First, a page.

Groundhogs across the country have spoken, and everyone from the Farmer's Almanac to the National Weather Service seems to agree with them. An early spring. Not great news in a place that's seen too little of winter. Winter, as anyone who's been once around the sun in Colorado knows, brings us most of our urban water supply. And water, as we may be about to find out, is what brings us spring. We think spring is as inevitable as April 15th, but is it?
To anyone who's lived in places where the same snow remains on the ground from October until April, our winters are incomprehensible. This year, during most of the calendar winter, we've enjoyed weather that fits more properly in fall, even summer. Winter weather, with snow and cold and all, is frequently part of our calendar spring. Just when plants ought to, and indeed are trying desperately to, put out flowers and new leaves, they get killer frosts and heavy branch-breaker snows. Daffodil snows, I call them. We aren't the only ones tricked by Colorado's weather.
Is our weather getting trickier every year, or are we only imagining it? It's hard to take the long view and evaluate whether this is global warming we're seeing, or just a "normal" drought cycle. Okay, things are looking up today (I'm snowed in as I write this), but can a few heavy spring snowstorms make enough of a difference? Actually, this February storm alone has changed Denver Water's statistic for the Upper Colorado River Basin from 80% of normal to 95% within a few days. We need, however, to distinguish the mountain snowpack that quenches our thirst from the local precipitation that supports the life around us, just as we need to distinguish the calendar seasons—only an astronomical guideline—from what's going on in the real world.
Although only about a quarter of our moisture falls as snow, the large areas it falls on feed the streams that fill our reservoirs. March and April snows put down moisture that can soak deeply into soils. More than half our moisture, though, comes during the growing season—between May and September—and almost all of that is directly and immediately used by plants. Thus, the effect of dry periods—whether they disturb us or our local environments more—depends on when they strike. Last summer, which ranked among the five hottest and driest in a 123-year record, clearly disturbed plant life throughout our area, as moisture eluded them just when they needed it most.
The largest part of the structure of a tree is the water-carrying plumbing that brings us spring. This tissue we call wood is dead, but not dry as long as the tree lives. (The living parts of a tree are tiny fractions at either end—tips of roots, tips of stems—and a continuous paper-thin cylinder of living tissue that connects them.) The wood itself is made up of long, narrow dead cells, connected end-to-end like straws, through which water and nutrients are pushed and pulled up into the leaves and needles. The physics of water movement in a straw, or in a plant, requires that the water column be continuous from one end to the other, or from root to bud. Water pushes into roots from wet soil, but what happens when the soil is empty of water? No nourishment flows into roots; the upper ones wither away. From deeper layers, the fine roots continue to search for water; if there is none, they too die. As our warm, dry chinook winds suck more water from plants than can be replaced from dusty soils, the water column in the stem breaks, and spring begins to look less and less likely. Anyone who's carried a bouquet of wildflowers home to mom knows what happens when water is no longer being continuously forced or drawn into a stem.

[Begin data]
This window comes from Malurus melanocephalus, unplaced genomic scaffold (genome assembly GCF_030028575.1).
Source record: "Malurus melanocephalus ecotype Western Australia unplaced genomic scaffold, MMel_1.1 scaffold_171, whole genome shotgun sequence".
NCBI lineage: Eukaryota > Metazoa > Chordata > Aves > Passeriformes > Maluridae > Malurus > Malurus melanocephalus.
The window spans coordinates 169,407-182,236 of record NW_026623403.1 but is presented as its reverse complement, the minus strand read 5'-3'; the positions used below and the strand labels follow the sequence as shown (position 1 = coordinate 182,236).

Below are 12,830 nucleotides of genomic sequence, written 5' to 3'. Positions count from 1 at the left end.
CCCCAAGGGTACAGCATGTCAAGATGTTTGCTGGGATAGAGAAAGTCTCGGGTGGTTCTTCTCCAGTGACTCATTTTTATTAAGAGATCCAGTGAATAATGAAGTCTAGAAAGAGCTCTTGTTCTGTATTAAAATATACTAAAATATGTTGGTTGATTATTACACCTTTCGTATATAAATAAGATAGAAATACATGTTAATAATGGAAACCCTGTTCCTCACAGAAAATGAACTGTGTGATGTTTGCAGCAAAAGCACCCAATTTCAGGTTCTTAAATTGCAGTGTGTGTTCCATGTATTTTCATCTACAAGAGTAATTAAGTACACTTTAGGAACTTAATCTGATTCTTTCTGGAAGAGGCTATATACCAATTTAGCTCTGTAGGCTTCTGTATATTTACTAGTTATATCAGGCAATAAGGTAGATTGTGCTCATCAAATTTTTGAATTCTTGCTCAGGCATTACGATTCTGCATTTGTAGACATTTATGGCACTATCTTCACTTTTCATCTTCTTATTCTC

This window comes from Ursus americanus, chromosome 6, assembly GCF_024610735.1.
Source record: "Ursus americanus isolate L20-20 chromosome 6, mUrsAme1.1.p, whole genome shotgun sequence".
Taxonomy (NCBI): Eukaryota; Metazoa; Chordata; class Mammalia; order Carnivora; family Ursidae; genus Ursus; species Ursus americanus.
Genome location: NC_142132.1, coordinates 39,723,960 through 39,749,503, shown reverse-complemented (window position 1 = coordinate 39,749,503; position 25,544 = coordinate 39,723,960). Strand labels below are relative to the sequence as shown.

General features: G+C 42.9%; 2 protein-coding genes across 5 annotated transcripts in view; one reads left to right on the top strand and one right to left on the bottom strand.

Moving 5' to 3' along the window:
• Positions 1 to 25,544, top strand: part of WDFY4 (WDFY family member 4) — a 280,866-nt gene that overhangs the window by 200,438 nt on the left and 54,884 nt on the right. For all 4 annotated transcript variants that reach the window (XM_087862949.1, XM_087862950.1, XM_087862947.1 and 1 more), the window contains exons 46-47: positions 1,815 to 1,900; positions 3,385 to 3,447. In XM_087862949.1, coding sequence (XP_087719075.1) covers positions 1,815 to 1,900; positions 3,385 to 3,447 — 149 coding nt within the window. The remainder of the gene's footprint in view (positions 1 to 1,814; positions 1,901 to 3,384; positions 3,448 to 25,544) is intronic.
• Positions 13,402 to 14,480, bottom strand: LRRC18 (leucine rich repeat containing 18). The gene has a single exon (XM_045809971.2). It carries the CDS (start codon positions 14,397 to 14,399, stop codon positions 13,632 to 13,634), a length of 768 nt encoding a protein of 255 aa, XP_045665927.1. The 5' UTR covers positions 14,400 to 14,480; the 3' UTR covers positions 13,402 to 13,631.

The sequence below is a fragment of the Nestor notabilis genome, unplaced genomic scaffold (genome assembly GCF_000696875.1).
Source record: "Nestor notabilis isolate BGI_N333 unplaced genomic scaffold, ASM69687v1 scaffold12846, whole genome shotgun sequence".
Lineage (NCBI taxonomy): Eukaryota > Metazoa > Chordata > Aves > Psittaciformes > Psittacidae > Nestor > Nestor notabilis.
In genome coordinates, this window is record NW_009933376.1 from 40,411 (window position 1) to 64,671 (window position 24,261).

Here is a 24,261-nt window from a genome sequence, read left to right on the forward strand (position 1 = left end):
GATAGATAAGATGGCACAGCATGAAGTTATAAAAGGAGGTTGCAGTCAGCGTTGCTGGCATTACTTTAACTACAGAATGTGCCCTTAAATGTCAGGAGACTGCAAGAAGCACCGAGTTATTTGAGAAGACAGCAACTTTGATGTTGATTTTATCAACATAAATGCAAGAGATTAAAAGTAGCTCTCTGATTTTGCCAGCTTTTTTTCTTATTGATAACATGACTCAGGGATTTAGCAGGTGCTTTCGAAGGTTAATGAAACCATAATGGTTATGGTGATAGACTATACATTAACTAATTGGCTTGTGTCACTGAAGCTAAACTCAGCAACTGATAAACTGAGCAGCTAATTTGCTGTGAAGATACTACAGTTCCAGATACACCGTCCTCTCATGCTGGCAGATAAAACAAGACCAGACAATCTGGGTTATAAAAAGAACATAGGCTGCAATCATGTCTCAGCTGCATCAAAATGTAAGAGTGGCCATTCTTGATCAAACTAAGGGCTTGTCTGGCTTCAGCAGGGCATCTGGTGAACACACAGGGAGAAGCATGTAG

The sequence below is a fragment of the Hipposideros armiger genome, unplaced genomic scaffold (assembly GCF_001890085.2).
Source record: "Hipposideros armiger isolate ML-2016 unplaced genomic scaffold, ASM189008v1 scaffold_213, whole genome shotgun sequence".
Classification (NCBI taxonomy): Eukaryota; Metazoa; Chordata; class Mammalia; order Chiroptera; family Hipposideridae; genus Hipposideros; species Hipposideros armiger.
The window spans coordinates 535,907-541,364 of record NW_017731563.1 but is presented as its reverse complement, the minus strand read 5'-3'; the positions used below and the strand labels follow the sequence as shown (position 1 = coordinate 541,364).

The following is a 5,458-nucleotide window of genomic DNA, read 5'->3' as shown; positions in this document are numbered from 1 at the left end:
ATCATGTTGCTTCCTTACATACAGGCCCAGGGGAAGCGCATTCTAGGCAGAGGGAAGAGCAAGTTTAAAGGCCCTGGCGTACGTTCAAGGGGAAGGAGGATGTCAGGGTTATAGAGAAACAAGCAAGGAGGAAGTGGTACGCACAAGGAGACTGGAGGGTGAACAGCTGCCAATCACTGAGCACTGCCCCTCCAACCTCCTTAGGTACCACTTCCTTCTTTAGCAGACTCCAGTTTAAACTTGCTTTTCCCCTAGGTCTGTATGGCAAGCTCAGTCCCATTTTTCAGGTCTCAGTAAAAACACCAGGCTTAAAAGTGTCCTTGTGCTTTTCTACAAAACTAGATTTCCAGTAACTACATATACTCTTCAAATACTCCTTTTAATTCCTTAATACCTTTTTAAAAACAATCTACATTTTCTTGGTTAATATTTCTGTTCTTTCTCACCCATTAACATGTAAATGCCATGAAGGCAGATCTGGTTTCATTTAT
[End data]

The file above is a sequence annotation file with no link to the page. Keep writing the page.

We hardly ever think of sap, and when we do use the word, it's often to label something that isn't very impressive. Yet sap is responsible for creating glory for us each spring. Although sap is often pulled up the trunk of a tree or the stems of a shrub, especially by active leaves, it is also pushed. These pressures underground, of water moving from soil into root, from root into bud and leaf, make spring seem an undeniable force that simply must happen. Metaphors of rebirth, awakening, and hope flow into us, as into our religions, our poetry, and our visual arts, from the simple force of sap rising. It's in the spirit of those metaphors that we go looking for signs of spring, even in March. And often find them. I've seen green buds on the wax currants in mid-March, albeit icy ones. Some of our early flowers have even been known to appear in a February warm spell. I looked for Easter daisies in February, but no luck this time. Our temperatures welcomed them, but our dry soils wouldn't give them that underground push.
Fortunately, much of a Colorado "winter" occurs six weeks after the groundhogs have their say, often even after the arrival of calendar spring. I want to believe the almanac, which promises us a cold, wet March. Perhaps it will come in time to bring us a "sappy" spring after all.
Copyright, S.L. White, 2006. Illustration copyright Jan Ratcliffe.
Originally published in Upbeat, March 1995.